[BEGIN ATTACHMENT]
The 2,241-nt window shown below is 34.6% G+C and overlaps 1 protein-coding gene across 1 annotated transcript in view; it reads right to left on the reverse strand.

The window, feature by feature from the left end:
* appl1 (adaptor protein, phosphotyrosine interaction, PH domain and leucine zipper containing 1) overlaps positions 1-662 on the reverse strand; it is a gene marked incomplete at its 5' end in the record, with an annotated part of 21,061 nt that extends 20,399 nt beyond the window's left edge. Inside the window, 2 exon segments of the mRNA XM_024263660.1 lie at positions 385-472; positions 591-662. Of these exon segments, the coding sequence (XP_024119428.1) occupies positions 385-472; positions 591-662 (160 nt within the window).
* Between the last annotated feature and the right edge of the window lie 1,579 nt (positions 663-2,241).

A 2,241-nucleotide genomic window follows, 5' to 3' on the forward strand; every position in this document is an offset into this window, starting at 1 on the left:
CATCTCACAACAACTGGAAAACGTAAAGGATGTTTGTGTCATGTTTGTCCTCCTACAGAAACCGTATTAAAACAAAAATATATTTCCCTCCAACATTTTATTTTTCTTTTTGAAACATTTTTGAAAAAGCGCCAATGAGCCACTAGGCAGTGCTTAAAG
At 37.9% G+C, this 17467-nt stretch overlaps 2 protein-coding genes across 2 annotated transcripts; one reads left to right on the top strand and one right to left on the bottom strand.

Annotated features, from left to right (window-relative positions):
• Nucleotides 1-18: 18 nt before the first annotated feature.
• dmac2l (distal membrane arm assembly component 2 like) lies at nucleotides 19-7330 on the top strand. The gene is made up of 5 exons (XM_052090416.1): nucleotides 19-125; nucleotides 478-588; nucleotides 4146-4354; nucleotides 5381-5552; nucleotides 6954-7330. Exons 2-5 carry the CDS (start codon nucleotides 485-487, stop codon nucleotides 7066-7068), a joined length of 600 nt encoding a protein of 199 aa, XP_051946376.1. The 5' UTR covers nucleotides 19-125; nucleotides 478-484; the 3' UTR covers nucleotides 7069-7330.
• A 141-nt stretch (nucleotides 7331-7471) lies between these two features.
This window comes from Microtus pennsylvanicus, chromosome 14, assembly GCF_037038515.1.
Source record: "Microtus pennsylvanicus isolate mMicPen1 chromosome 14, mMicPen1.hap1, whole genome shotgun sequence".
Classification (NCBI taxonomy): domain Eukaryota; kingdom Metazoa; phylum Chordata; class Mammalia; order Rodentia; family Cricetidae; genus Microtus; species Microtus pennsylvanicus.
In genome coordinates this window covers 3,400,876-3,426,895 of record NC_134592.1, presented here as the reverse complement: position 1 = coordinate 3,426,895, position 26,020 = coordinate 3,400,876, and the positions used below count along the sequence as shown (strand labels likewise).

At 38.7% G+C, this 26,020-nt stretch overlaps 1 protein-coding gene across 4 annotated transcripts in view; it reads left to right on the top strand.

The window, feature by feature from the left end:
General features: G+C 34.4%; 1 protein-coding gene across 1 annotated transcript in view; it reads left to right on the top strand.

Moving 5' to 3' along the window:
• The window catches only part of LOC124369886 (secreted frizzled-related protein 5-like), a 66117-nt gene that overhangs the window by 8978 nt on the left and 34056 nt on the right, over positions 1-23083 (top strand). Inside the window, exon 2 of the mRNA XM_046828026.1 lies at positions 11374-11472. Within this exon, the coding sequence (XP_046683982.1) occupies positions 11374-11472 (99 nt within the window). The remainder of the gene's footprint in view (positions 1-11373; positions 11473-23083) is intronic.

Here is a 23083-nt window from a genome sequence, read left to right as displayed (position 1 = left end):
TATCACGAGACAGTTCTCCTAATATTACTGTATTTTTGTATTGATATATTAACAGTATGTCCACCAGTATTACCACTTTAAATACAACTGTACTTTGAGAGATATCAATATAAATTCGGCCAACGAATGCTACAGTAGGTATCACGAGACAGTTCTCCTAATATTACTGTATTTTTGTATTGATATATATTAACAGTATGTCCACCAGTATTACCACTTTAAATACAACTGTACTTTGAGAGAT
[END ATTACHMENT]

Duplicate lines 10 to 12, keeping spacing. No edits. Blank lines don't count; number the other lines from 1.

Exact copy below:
• dmac2l (distal membrane arm assembly component 2 like) lies at nucleotides 19-7330 on the top strand. The gene is made up of 5 exons (XM_052090416.1): nucleotides 19-125; nucleotides 478-588; nucleotides 4146-4354; nucleotides 5381-5552; nucleotides 6954-7330. Exons 2-5 carry the CDS (start codon nucleotides 485-487, stop codon nucleotides 7066-7068), a joined length of 600 nt encoding a protein of 199 aa, XP_051946376.1. The 5' UTR covers nucleotides 19-125; nucleotides 478-484; the 3' UTR covers nucleotides 7069-7330.
• A 141-nt stretch (nucleotides 7331-7471) lies between these two features.
This window comes from Microtus pennsylvanicus, chromosome 14, assembly GCF_037038515.1.